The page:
<simone_ravaioli> I might prompt everyone on the call here to 
  think about 1 question about OB3 you might have had on your mind. 
   Add to chat, thanks.
Nate Otto:  Canvas credentials product um at in structure so I've 
  had some amount of experience with open badges mostly on the 
  technical side and I'm really excited that we are now at a final 
  release of the open badges 3.0 version um I contributed to the um 
  proposal to launch that phase um at the 1 at Tech work group um 
  with a long and Cary Loy and um we just got through the voting 
  process in June and it was launched as a final version of the 
  spec ready to use fully compatible with um verifiable credentials 
  1.1 and uh 2.0 so um my expertise here is mostly on the um the 
  technical side but also with a Keen Eye toward product 
  development and how an ecosystem of decentralized interoperable 
  products can grow up around uh this open data standard um and to 
  some nice question what are the most frequently questions asked 
  questions about open badges 3.0 I'd start us off with um a 
Nate Otto:   Are people.
Nate Otto:  Asked all the time how do we get started with this uh 
  the hype is real people see a lot of really cool use cases in 
  education particularly um for verifiable credentials open badges 
  is a great um flexible credential type that offers support for a 
  whole lot of different uh learning claims that you might make and 
  so people are excited about it they want to know like how do we 
  get started what are the products that are available on the 
  market that can issue this uh credential type and then they are 
  advocating on behalf of their users and wondering what can you do 
  with badges uh with these credentials once you've got them um do 
  they get accepted as part of job applications what do employers 
  think of them are they integrated with uh employment uh applicant 
  tracking systems and HR information systems for in for instance.
Nate Otto:  And the answer is to a lot of these questions are 
  that it's pretty early days within this um version of the spec 
  and even open badges 2.0 the non-verbal credentials uh compatible 
  version that came before uh there was a lot of implementation on 
  the issuer side but not a huge amount of implementation on the 
  consumption side so my recent focus in open badges has really 
  been to try and push development towards the consumption 
  verifying side for these credentials and to put them in products 
  where they can actually become meaningful and um start providing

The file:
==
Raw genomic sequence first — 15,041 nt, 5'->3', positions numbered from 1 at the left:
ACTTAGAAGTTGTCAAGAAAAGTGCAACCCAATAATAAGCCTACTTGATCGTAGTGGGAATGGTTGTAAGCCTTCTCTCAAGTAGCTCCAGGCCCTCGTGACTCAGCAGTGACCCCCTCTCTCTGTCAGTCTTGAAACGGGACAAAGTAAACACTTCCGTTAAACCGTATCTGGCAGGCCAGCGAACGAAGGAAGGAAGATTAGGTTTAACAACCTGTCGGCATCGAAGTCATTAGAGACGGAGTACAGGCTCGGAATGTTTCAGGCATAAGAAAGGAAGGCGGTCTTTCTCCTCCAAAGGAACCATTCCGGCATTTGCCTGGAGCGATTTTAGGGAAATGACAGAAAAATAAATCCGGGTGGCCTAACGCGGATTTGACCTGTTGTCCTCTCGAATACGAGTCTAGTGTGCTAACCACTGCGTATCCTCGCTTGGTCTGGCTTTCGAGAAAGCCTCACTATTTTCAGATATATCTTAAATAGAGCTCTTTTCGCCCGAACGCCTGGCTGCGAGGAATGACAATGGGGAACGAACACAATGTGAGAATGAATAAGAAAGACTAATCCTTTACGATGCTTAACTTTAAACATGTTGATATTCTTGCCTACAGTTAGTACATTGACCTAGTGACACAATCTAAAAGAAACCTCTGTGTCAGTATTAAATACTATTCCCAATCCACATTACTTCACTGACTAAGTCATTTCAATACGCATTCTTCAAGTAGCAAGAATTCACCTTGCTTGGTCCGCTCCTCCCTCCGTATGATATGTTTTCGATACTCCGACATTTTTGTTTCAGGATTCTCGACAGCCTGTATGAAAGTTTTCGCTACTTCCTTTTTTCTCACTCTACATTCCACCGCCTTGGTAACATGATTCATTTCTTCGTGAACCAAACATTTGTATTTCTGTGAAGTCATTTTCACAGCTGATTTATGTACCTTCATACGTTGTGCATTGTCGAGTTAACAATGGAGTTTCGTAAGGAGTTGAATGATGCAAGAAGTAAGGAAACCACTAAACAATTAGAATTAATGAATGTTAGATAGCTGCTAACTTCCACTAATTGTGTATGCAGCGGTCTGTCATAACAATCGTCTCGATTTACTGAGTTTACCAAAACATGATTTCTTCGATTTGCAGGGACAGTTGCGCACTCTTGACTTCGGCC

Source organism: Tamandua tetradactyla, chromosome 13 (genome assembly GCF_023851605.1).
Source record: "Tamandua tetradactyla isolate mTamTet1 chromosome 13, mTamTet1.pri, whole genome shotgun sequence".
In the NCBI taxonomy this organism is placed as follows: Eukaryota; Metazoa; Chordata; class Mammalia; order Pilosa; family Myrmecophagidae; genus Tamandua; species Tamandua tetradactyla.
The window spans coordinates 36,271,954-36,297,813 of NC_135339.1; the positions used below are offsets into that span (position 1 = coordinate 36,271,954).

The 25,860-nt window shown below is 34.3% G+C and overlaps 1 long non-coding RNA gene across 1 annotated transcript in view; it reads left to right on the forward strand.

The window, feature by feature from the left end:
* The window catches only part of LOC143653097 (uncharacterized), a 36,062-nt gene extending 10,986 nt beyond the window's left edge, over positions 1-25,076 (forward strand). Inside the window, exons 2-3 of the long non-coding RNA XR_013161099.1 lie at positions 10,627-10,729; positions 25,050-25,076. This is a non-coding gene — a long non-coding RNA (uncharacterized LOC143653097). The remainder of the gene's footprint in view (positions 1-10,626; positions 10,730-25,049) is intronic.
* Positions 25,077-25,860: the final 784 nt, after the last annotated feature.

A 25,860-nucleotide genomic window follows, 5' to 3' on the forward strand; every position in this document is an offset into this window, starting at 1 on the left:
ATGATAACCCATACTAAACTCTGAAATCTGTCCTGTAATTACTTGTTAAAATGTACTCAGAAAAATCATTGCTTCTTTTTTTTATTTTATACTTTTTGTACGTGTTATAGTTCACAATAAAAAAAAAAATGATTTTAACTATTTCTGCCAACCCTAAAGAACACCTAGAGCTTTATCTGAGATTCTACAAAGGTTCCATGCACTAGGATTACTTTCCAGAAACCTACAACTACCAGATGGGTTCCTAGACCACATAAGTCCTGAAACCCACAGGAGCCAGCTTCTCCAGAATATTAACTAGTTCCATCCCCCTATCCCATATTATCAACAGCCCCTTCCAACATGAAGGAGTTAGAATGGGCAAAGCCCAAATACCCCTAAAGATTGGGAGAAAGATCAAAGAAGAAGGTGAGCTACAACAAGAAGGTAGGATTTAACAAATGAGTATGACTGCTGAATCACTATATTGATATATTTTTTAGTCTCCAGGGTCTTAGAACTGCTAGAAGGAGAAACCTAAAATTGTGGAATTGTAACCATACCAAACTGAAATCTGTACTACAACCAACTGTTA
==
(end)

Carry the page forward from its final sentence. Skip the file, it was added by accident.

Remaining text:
real value for users rather than just being a digital token 
  that's fun to look at nice visual symbol of achievement.
Nate Otto:  Yeah that that's that's an interesting Dynamic uh to 
  be in in a market where there is demand for your product and you 
  know there's like large institutions that are seeking Solutions 
  there's large advertising budgets uh among some of the the 
  products that are on the market but there's not a huge um.
Nate Otto:   You know.
Nate Otto:  Is not super well educated as to like what are the 
  actual capabilities are and so there is a little bit of like a 
  hype cycle dynamic um that happens in this space people are 
  excited about the use cases they hear some big statements saying 
  this is really useful for hiring you can represent all kinds of 
  things with it and they you know fit their own imagination and 
  their own use cases into these capabilities um they see oh yeah I 
  want to recognize skills I want to recognize competencies.
Nate Otto:  Um and I you know I think you can see a lot of the 
  need for open badges in your own life and in the communities that 
  you participate in um you can see that our communities could be 
  better if we could better understand what the employment growth 
  pathways are that go through them you know what are the roles 
  here what skills are associated with those roles what learning 
  opportunities can we access that would recognize those skills and 
  the open badges uh credential type.
Nate Otto:  Into a lot of those uh those stories you can see like 
  oh yeah if only we had some badges that were um able to recognize 
  the skills that were aligned to the same.
Nate Otto:   You know.
<naomi> That's a GREAT question... I'd like to offer some of the 
  "why's" in a future session... we're seeing some really 
  interesting applications and tangible benefits within Velocity 
  Network. !!!
Nate Otto:  The jobs that people are looking for then people 
  could see what the progression was between job a and job B and